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Teaching Engineering Thermodynamics to Undergraduate Students
I have just volunteered to teach engineering thermodynamics to undergraduates in the Fall semester of 2011. The students will be from all fields of engineering, primarily mechanical engineering, environmental engineering, and bioengineering. I have never taught this course before, and would love to hear from you about your experience, either as a student or as a teacher.
Here is what I have found from the website about the course.
Engineering Science 181 Engineering Thermodynamics
Introduction to engineering thermodynamics with emphasis on classical thermodynamics. Topics:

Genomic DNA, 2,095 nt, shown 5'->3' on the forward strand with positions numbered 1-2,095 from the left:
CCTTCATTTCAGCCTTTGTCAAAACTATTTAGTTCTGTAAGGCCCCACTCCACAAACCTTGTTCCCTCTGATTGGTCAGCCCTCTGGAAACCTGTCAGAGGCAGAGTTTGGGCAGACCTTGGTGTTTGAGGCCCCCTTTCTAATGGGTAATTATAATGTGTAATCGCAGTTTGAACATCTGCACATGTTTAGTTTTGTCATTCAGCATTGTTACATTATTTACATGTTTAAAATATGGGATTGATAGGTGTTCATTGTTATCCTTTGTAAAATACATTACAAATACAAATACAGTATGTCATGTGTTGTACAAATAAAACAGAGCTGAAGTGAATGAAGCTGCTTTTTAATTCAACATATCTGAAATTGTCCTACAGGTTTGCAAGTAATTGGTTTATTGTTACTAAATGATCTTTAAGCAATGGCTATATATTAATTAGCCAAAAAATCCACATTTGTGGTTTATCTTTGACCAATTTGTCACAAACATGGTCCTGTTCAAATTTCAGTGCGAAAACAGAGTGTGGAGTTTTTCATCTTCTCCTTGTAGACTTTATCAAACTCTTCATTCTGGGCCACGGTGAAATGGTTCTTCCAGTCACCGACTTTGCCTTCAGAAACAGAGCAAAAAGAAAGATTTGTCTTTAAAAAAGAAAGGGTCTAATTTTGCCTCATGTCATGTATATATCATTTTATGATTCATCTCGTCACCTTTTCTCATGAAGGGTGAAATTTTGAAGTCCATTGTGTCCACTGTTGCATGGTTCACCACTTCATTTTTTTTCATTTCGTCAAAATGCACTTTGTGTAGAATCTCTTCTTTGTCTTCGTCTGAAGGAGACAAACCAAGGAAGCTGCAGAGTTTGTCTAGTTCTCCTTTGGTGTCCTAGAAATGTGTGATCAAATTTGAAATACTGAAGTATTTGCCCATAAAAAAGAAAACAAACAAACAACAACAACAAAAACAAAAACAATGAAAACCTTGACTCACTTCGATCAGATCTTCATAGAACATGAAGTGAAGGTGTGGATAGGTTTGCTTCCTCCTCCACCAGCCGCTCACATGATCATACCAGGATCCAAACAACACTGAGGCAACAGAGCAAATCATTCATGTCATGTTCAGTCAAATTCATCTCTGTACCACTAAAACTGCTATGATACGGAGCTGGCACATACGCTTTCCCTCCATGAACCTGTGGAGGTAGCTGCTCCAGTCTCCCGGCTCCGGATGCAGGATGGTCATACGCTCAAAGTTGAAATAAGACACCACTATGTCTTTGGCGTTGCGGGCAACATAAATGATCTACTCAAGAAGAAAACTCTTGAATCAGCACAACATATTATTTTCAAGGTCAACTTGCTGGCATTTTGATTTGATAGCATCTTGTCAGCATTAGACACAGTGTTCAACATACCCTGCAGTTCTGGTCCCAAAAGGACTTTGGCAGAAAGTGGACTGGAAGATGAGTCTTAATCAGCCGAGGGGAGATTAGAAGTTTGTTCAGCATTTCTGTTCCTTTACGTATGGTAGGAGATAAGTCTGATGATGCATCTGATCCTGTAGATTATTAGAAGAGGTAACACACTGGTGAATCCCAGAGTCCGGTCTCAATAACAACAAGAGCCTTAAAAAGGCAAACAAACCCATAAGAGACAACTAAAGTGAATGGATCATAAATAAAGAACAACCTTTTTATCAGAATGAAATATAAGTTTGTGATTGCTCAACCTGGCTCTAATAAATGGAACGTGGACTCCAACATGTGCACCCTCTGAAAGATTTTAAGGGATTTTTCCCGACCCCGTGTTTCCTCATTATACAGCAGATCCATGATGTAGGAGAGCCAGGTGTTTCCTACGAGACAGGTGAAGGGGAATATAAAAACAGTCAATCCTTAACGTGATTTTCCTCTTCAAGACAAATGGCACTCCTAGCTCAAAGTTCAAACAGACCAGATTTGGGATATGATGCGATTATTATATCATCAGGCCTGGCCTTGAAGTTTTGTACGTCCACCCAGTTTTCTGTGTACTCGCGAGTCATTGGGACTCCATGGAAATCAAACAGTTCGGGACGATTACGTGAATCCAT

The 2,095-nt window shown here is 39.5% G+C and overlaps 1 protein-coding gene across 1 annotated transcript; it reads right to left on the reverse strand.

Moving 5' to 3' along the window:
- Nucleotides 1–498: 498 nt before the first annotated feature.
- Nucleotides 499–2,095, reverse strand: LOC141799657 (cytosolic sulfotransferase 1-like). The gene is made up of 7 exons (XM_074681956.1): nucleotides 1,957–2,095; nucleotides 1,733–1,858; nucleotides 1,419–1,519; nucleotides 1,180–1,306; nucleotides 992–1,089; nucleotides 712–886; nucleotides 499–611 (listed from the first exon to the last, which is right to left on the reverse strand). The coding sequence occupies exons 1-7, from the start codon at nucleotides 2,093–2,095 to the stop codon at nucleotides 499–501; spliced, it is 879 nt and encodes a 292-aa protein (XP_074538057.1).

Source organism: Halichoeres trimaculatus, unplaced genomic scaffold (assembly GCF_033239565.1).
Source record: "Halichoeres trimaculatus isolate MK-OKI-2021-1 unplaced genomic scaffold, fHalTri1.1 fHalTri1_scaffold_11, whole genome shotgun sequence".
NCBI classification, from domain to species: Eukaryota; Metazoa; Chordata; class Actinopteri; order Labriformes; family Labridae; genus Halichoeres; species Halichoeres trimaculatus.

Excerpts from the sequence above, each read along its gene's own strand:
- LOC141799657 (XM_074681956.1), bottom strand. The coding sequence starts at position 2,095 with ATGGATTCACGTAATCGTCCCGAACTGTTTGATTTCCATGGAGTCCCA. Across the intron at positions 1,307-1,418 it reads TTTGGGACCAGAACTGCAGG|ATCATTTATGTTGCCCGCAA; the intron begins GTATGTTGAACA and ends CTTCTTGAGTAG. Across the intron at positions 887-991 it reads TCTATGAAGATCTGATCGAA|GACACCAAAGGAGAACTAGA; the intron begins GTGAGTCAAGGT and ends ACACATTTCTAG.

- Zeroth law and temperature
- Properties of single-component gases, liquids, and solids
- steam tables
- Equations of state for ideal and simple nonideal substances
- First law, heat and heat transfer, work, internal energy, enthalpy
- Second law, entropy, free energy
- Third law
- Heat engines and important engineering applications such as refrigerators, power cycles
- Properties and simple models of solutions
- Phase and chemical equilibrium in multicomponent systems; chemical potential
- Laboratory included
- Physics 11 or 15
- Applied Mathematics or Mathematics 21
- chemistry at the level of a good secondary school course or Chemistry 5
Mike Aziz has been teaching the course, and has used the following textbook:
Borgnakke and Sunntag, Fundamentals of Thermodynamics
Please let me know your thoughts about the course. What textbook do you recommend? What do you find effective for learning thermodynamics for the first time? What are useful online resources? Any innovation in teaching the subject in connection with environment and energy?